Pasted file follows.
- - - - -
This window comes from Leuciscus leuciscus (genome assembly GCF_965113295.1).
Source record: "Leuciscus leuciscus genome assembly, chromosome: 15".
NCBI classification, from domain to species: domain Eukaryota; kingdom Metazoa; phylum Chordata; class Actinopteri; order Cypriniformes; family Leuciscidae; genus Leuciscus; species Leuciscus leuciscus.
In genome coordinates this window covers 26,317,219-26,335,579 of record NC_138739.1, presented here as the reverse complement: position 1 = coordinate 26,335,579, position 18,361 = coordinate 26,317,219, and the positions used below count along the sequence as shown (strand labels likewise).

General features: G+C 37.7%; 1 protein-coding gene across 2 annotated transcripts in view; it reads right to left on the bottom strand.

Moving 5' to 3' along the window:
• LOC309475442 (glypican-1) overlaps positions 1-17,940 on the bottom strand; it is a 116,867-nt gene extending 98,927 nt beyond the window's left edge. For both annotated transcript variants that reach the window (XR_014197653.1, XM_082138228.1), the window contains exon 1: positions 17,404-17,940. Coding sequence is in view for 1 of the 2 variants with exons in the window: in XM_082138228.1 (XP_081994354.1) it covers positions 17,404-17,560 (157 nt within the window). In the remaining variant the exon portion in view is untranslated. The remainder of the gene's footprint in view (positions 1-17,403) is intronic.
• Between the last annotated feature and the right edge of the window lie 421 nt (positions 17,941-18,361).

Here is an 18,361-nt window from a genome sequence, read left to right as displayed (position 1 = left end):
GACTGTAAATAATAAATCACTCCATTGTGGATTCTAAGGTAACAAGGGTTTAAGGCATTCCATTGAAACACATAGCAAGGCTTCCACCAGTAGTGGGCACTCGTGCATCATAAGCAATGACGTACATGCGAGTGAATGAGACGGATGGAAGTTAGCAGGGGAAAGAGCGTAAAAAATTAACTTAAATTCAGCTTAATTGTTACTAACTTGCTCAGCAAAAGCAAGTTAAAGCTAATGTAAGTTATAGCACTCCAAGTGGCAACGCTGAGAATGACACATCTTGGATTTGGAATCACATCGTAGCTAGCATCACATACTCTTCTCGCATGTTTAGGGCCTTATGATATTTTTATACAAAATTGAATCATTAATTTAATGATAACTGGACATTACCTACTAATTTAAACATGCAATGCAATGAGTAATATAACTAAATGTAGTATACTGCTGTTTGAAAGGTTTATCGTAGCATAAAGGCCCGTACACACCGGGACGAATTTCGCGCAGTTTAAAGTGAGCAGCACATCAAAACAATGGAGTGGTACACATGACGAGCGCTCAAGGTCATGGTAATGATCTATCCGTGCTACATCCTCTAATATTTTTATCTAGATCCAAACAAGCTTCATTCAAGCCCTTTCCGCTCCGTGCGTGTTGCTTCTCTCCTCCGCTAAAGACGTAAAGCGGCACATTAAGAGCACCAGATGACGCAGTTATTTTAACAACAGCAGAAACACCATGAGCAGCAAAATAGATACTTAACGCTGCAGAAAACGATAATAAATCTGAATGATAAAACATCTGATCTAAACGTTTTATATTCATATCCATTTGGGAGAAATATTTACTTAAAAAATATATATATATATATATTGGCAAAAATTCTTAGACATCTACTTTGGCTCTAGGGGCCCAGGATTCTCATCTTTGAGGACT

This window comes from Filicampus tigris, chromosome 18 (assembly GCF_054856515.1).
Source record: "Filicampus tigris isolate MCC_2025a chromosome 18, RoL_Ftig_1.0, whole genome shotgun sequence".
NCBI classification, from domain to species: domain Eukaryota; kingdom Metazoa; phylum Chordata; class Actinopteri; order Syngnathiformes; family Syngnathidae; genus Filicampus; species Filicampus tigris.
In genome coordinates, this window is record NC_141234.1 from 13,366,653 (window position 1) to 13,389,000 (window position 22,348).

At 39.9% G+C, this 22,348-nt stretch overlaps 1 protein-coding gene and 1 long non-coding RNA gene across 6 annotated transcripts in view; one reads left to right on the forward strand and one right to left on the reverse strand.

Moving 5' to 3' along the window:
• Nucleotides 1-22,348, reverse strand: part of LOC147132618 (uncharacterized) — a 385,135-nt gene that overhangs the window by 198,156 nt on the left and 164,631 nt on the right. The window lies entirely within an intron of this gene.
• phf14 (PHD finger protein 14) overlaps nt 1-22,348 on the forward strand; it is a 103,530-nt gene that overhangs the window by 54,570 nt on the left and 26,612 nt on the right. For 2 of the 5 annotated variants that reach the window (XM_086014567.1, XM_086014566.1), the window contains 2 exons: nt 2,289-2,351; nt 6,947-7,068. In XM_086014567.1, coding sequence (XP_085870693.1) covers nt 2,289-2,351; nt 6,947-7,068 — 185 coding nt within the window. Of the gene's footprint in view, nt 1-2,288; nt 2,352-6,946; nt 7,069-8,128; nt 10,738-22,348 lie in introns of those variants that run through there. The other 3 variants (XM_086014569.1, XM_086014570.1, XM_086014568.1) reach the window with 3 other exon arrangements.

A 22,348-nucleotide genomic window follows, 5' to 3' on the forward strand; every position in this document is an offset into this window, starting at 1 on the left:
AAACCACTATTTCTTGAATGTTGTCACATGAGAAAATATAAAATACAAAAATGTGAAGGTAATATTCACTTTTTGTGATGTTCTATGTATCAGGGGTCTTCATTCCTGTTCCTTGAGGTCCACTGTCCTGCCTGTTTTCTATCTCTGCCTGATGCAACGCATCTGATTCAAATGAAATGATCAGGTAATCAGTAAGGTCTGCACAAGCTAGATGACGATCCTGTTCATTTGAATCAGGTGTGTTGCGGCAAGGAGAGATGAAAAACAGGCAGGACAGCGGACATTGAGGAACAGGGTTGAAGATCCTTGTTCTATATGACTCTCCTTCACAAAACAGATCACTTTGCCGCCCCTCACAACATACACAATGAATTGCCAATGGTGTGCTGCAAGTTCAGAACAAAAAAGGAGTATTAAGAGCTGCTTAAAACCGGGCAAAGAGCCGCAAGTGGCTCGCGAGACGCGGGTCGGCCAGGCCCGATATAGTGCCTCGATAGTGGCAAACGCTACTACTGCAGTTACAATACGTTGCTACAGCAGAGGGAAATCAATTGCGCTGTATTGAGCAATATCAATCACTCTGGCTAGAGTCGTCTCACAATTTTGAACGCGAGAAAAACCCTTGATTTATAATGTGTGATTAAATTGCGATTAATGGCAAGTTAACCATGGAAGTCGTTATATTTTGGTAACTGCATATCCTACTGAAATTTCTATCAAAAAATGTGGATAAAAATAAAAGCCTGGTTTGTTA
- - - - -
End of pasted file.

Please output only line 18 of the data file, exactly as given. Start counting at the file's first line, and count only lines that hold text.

• phf14 (PHD finger protein 14) overlaps nt 1-22,348 on the forward strand; it is a 103,530-nt gene that overhangs the window by 54,570 nt on the left and 26,612 nt on the right. For 2 of the 5 annotated variants that reach the window (XM_086014567.1, XM_086014566.1), the window contains 2 exons: nt 2,289-2,351; nt 6,947-7,068. In XM_086014567.1, coding sequence (XP_085870693.1) covers nt 2,289-2,351; nt 6,947-7,068 — 185 coding nt within the window. Of the gene's footprint in view, nt 1-2,288; nt 2,352-6,946; nt 7,069-8,128; nt 10,738-22,348 lie in introns of those variants that run through there. The other 3 variants (XM_086014569.1, XM_086014570.1, XM_086014568.1) reach the window with 3 other exon arrangements.